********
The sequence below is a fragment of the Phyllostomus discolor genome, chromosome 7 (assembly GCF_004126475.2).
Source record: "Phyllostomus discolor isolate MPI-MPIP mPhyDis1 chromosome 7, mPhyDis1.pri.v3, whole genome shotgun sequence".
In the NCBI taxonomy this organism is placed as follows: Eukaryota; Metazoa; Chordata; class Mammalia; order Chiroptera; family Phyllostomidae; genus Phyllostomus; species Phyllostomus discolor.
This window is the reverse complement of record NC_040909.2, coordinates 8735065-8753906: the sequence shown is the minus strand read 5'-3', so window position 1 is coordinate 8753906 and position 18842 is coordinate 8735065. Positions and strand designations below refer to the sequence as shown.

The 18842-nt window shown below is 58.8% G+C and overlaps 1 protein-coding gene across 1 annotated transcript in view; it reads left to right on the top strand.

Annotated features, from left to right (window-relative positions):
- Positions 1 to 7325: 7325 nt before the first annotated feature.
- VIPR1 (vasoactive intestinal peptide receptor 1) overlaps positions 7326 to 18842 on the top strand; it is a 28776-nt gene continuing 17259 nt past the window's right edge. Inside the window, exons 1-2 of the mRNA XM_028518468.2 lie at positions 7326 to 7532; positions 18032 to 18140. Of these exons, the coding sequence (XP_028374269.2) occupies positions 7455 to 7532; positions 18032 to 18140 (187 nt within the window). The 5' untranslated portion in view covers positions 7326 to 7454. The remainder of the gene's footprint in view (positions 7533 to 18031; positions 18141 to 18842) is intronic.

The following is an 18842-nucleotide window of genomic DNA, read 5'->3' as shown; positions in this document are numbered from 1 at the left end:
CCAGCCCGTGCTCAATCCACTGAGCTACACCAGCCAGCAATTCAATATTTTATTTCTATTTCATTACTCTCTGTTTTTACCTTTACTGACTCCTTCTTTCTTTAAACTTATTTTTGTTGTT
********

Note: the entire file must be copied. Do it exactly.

The sequence below is a fragment of the Phyllostomus discolor genome, chromosome 7 (assembly GCF_004126475.2).
Source record: "Phyllostomus discolor isolate MPI-MPIP mPhyDis1 chromosome 7, mPhyDis1.pri.v3, whole genome shotgun sequence".
In the NCBI taxonomy this organism is placed as follows: Eukaryota; Metazoa; Chordata; class Mammalia; order Chiroptera; family Phyllostomidae; genus Phyllostomus; species Phyllostomus discolor.
This window is the reverse complement of record NC_040909.2, coordinates 8735065-8753906: the sequence shown is the minus strand read 5'-3', so window position 1 is coordinate 8753906 and position 18842 is coordinate 8735065. Positions and strand designations below refer to the sequence as shown.

The 18842-nt window shown below is 58.8% G+C and overlaps 1 protein-coding gene across 1 annotated transcript in view; it reads left to right on the top strand.

Annotated features, from left to right (window-relative positions):
- Positions 1 to 7325: 7325 nt before the first annotated feature.
- VIPR1 (vasoactive intestinal peptide receptor 1) overlaps positions 7326 to 18842 on the top strand; it is a 28776-nt gene continuing 17259 nt past the window's right edge. Inside the window, exons 1-2 of the mRNA XM_028518468.2 lie at positions 7326 to 7532; positions 18032 to 18140. Of these exons, the coding sequence (XP_028374269.2) occupies positions 7455 to 7532; positions 18032 to 18140 (187 nt within the window). The 5' untranslated portion in view covers positions 7326 to 7454. The remainder of the gene's footprint in view (positions 7533 to 18031; positions 18141 to 18842) is intronic.

The following is an 18842-nucleotide window of genomic DNA, read 5'->3' as shown; positions in this document are numbered from 1 at the left end:
CCAGCCCGTGCTCAATCCACTGAGCTACACCAGCCAGCAATTCAATATTTTATTTCTATTTCATTACTCTCTGTTTTTACCTTTACTGACTCCTTCTTTCTTTAAACTTATTTTTGTTGTT